In 2017, the founders of FarmWise, a Silicon Valley based startup, had an idea for a new method of removing weeds for large farms without the use of chemicals. The result was an autonomous weeding robot that offered a huge benefit to most of the Midwest and is currently working in farms across the United States.
“We wanted to build an automated machine for farmers,” said the co-founder of FarmWise, Thomas Palomares. “We saw the labor challenges, the problems with chemicals and all the regulations around them, and we had an idea to help.” In December of 2017, he and his friend Sébastien Boyer formed their startup and started conducting a seed round of funding. With the 5.7 million dollars they raised, they began to design and build their prototype. The prototype was able to differentiate between weeds and crops as it drove over the field and pull out weeds, leaving the crops unscathed. Once the working prototype was built, they began to conduct the initial test in California.
While the initial tests were a huge success, they started to run into a bit of hurdle. They machines were working perfectly, but they had no way to mass produce them. “We had a big challenge – getting everything ready for a huge scale-up of machine-making,” Palomares said. “That meant all aspects of scaling – not just manufacturing, but support, shipping, hardware, and more as machines hit the fields.”
Through PlanetM, a Michigan based partnership that connects companies with automotive manufactures, FarmWise was able to partner up with Roush Industries, a design and manufacturing firm based in Detroit that has a lot of experience in auto racing. “We’ve been known for many things over time,” said the CEO of Roush, Evan Lyall. “Now we specialize in product development, commercialization, and engineering consultation.” FarmWise’s concept of an automated vehicle wasn’t completely new to Roush. They had previously worked on a self-driving automobile for Google’s Waymo project, about a decade ago. “We have other things in the works in a similar vein as well – but those are confidential,” Lyall said.
Roush was exactly what FarmWise needed. “This was a great opportunity for FarmWise to make use of Roush’s capabilities,” said Lyall. “We can serve as a bridge between low and super-high production volume. As they get big, we can help them move to automated systems, and move their manufacturing to scale.”
“This is a very exciting partnership and exchange of knowledge,” said Palomares. “It’s giving us exposure into what it takes to make long-lasting products for harsh environments. Roush already had an extensive knowledge of what works – and it’s impossible to re-invent everything.”
Another important partnership for FarmWise was with the farmers themselves. “We’ve been working with farmers from day one,” Palomares explained. “We’ve shared what we’re doing and we’ve been getting their feedback on a daily basis. We wanted to make sure we’re building a machine they want, and that they’re willing to pay for.”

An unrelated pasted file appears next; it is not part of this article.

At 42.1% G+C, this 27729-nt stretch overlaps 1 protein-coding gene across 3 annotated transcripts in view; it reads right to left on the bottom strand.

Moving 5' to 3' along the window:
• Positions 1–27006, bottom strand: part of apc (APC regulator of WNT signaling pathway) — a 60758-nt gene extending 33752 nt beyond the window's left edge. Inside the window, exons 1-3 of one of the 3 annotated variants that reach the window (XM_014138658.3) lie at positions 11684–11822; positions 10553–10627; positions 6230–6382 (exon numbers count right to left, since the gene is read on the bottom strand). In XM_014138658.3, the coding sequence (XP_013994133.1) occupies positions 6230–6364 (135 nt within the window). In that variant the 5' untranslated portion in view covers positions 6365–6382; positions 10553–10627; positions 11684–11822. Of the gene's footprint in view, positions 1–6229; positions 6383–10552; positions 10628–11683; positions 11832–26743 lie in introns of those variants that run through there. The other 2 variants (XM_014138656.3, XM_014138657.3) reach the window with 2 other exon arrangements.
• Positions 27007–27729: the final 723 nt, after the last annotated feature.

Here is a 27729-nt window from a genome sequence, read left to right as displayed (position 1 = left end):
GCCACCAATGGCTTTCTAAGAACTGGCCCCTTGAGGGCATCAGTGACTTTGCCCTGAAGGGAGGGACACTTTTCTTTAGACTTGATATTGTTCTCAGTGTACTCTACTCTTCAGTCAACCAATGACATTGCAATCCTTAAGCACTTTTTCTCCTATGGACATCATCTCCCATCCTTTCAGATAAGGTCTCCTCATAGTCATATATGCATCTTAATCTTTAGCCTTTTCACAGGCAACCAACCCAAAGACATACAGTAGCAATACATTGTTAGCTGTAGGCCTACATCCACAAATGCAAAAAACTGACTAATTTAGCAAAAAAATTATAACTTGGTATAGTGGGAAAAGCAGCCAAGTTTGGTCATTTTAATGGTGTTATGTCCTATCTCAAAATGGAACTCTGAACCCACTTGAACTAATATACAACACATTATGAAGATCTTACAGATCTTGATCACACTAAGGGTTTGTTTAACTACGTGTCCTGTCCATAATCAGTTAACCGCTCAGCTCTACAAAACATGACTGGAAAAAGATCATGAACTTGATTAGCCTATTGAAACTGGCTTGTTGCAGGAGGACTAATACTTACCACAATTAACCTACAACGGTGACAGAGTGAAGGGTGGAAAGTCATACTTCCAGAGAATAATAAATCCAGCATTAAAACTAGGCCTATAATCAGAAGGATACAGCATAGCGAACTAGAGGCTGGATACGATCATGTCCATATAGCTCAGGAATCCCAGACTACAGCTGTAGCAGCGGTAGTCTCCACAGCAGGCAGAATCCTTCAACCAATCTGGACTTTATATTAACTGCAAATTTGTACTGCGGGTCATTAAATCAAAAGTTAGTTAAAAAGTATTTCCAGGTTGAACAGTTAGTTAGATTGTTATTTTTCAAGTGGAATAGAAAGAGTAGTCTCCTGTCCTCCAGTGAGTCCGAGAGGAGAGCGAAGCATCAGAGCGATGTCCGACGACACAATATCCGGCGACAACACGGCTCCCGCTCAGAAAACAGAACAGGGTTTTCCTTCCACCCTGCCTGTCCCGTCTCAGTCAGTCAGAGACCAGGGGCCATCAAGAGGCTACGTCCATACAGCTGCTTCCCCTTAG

The framing partnership was a new experience for Roush. “This is an interesting example of how the world is changing,” Lyall said. “From our end, we’ve seen it before in automotive, aerospace, and defense – the increasing use of automated vehicles. Now we’re seeing it in agriculture.”
“We’re proud of the partnership,” Lyall stated. “It’s great to help make tech come to life quicker, in a way that will benefit all of us.”
As FarmWise begins to scale-up their production, they are conducting a final review of their designs and manufacturing process. Their goal for this year is to produce around a dozen automated weeding machines. “We’ve got their supply chain all set up,” said Lyall. “The scale-up will offer an opportunity to continue to refine it.”
FarmWise is continuing to refine things from their side as well. “This is what it means to bring innovation together with knowledge in a given field,” Palomares said. “We’re building new technology on top of existing things that already work very well. We don’t have to disrupt everything.”
Once they get their autonomous weeder in full production, FarmWise plans to apply their technology to other farming applications. One idea they’re currently considering is automating fertilization for different crops. For the moment, both companies are very pleased with their partnership and how it was able to bring together very different skill sets from very different parts of the country. “This is just a great example of Silicon Valley and the Midwest working together,” said Lyall. “It’s the California technology startup FarmWise bringing their expertise to bear on a common farm problem, and then taking advantage of the industrial knowledge in the Midwest for manufacturing.”
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